On Saturday we visited the Harry Potter Festival held in Chestnut Hill, another suburb of Philadelphia. This was our third year of visiting and it has become a family tradition to attend. We almost did not go this year as we had a three way schedule clash to contend with, I have a pretty debilitating chest cold, and the weather was cold and rainy. My Potterphile kids were aghast at the idea that we might not go along to the Festival this year, bottom lips pouting out like open drawers, so when our schedule clashes were cancelled because of the weather we decided to head on over to Chestnut Hill.
The first year we went to the Festival, it was a delightful experience. There was lots of space to wander around and really absorb the magical atmosphere and observe the efforts the people of the town had gone to in order to turn their town into Hogsmeade. There were also very few long queues so the kids could get involved in all sorts of activities and really make the most of the day. Last year when we went, it was evident that the organisers were struggling to manage the vastly swollen number of visitors. Longer queues and more crowds meant we had to get the kids to prioritise what they wanted to do because there was no way we could complete their wish list. This year, I would estimate that the number of people attending had increased tenfold. It was unbelievably busy for what, in essence, is a local fete – albeit one with a theme that has massive appeal.
We were very lucky to secure a parking spot a few streets back from the town centre so that our walk was not too long, especially given it was cold and raining. As soon as we hit Germantown Avenue, however, we were met with a wall of people. I will state that the atmosphere was still brilliant. A large proportion of those visiting were either in full costume or were wearing clothes related to Harry Potter. My own children were wearing Harry Potter themed t-shirts but did not have them on display since they were wearing two layers on top. We had a great time seeing people all dressed up, including a baby in a front carrier dressed as a mandrake and a dog with a harness that turned him into Fluffy the three headed dog.
The crowds, however, were just intense. There is no other way to describe it. They got so thick at the train station end of town that it was impossible to move other than be carried along by the crowd. I spoke to two cops who were being pushed along beside me and one commented that it was a bit crazy thinking about how challenging it would be for them to move quickly towards an incident. I do not do well in crowds at all. It makes my anxiety spike and makes me feel aggravated and, with the kids, a little panicky. Everyone was being completely lovely about being squashed together and were being very accommodating and understanding but it was still pretty stressful. The numbers of people also meant that the queues for every activity, stall, and shop were staggeringly long. I overheard a whole lot of people complaining about the dearth of portapotties in town and that queues were often an hour or more long for those that were available. We were lucky that none of us ever needed a comfort break.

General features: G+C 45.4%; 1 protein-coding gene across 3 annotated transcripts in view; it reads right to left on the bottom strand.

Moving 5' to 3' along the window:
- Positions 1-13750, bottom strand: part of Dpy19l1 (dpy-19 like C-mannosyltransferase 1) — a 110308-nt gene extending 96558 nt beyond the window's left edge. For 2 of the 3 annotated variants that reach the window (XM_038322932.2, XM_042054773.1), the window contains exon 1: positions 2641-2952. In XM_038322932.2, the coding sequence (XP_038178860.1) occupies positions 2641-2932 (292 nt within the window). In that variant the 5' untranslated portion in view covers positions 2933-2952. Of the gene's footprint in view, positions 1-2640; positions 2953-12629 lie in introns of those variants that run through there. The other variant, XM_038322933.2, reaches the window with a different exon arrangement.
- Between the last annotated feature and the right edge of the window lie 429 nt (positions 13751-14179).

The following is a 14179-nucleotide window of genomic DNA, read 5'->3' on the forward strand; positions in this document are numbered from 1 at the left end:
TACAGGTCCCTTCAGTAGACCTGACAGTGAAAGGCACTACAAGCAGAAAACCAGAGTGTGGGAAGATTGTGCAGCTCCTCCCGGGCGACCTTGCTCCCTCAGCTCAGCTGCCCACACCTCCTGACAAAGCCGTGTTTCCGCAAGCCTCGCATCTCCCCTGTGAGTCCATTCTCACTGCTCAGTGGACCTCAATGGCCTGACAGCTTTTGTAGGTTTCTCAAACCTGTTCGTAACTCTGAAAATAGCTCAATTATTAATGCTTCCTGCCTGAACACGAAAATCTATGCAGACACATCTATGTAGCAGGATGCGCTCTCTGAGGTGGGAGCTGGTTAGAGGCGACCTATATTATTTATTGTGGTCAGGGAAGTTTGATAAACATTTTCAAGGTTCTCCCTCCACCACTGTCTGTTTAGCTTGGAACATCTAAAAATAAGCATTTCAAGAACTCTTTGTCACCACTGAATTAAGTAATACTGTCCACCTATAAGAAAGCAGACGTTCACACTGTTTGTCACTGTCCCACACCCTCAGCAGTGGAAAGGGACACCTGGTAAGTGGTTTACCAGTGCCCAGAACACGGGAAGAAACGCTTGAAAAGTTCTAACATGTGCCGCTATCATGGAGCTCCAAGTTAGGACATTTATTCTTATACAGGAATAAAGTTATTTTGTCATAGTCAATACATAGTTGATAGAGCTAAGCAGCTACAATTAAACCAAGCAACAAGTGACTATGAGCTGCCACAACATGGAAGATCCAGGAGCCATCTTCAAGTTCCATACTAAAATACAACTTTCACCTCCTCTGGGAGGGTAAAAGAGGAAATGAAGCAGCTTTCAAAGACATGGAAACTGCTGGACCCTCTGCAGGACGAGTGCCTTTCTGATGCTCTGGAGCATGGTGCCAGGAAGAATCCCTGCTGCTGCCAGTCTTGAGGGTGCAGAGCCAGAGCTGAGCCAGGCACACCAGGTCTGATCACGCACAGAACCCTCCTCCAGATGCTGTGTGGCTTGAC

We did manage to squeeze into a couple of activities. Two of the kids bought potions in the grounds of the Jenks Elementary School and the other two snagged the last two bottles of butterbeer. They also got to have a go on some manual typewriters which they loved. It was peculiar to me to think that a machine that saw me through my undergraduate degree was now being considered something antiquated and alien to kids. They had no idea how to operate them, tapping the keys way too lightly as they would a computer keyboard. Furthermore, the children (not just mine) seemed to have no idea what to do when they reached the end of the line. I could see mine searching the keys for a return button. I showed them how to push the lever and move the roll along. And then I realised that a mother standing next to me also had no idea how to operate a manual typewriter. That made me feel very old.
As Potterphiles, we will definitely return to the Festival next year. Hopefully lessons will be learned and adaptations made but I wonder if anything can be done (beyond more portapotties and perhaps pedestrianising a larger stretch of road) to really accommodate the massive crowds in attendance. But we will give it another go next year and see if things have improved so that we can enjoy the Festival again as much as we did in our first two years.